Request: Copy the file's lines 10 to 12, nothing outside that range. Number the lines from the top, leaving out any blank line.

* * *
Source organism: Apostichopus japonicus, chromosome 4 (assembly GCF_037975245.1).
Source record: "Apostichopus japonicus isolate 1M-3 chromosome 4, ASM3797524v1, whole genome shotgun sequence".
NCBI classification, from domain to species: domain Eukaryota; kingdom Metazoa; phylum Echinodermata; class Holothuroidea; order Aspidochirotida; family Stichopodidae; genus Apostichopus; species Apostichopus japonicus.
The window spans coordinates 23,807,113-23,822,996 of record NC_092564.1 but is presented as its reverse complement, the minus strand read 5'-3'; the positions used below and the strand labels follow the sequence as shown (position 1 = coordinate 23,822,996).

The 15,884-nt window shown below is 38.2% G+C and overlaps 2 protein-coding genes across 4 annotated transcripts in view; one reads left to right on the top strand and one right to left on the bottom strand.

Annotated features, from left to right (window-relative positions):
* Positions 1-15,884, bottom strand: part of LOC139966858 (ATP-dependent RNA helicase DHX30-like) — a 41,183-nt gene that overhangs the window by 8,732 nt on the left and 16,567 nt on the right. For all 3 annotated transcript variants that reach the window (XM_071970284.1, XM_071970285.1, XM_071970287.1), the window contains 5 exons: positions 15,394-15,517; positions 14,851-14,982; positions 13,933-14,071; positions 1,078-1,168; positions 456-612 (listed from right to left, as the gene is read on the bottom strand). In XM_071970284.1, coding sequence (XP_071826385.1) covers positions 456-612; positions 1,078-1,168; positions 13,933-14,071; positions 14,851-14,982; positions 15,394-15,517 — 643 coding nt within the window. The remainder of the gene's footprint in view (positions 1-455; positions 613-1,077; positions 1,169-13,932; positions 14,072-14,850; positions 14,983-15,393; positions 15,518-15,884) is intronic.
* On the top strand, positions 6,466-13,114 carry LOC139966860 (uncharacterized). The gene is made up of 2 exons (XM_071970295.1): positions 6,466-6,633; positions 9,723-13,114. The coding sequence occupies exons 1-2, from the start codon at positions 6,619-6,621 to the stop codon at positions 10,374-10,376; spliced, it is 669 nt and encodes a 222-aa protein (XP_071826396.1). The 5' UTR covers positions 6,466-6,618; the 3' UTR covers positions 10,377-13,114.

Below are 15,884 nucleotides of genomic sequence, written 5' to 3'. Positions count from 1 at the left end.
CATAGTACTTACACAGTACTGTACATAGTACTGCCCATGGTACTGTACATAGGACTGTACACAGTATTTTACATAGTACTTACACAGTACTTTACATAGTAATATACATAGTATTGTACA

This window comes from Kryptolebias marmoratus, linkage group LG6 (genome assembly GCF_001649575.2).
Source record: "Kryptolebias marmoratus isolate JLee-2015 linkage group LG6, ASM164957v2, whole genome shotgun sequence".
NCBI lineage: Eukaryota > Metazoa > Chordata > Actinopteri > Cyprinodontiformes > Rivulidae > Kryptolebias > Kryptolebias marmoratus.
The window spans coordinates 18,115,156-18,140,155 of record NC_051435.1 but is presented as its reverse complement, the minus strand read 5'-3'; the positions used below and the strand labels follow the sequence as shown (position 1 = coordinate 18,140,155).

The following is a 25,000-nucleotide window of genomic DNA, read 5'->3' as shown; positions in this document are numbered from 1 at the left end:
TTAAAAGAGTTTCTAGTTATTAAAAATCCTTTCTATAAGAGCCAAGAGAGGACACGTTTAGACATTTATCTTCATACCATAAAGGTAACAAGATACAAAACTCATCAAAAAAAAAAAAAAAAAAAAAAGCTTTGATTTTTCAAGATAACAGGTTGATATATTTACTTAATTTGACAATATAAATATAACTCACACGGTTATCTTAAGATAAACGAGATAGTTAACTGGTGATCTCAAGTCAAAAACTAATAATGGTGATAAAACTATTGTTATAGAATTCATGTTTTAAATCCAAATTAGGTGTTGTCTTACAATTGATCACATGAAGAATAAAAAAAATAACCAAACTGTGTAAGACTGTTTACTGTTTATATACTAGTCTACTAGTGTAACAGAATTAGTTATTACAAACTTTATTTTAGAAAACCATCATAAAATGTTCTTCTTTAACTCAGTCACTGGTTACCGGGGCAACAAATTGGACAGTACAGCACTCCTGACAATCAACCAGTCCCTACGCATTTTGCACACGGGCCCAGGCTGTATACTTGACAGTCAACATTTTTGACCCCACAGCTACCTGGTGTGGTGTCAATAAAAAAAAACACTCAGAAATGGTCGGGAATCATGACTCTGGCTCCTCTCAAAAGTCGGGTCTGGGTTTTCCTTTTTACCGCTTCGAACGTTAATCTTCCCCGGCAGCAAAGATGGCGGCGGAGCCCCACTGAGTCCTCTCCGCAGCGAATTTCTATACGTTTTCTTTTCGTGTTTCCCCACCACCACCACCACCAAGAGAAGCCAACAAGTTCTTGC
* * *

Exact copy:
CATAGTACTTACACAGTACTGTACATAGTACTGCCCATGGTACTGTACATAGGACTGTACACAGTATTTTACATAGTACTTACACAGTACTTTACATAGTAATATACATAGTATTGTACA

This window comes from Kryptolebias marmoratus, linkage group LG6 (genome assembly GCF_001649575.2).
Source record: "Kryptolebias marmoratus isolate JLee-2015 linkage group LG6, ASM164957v2, whole genome shotgun sequence".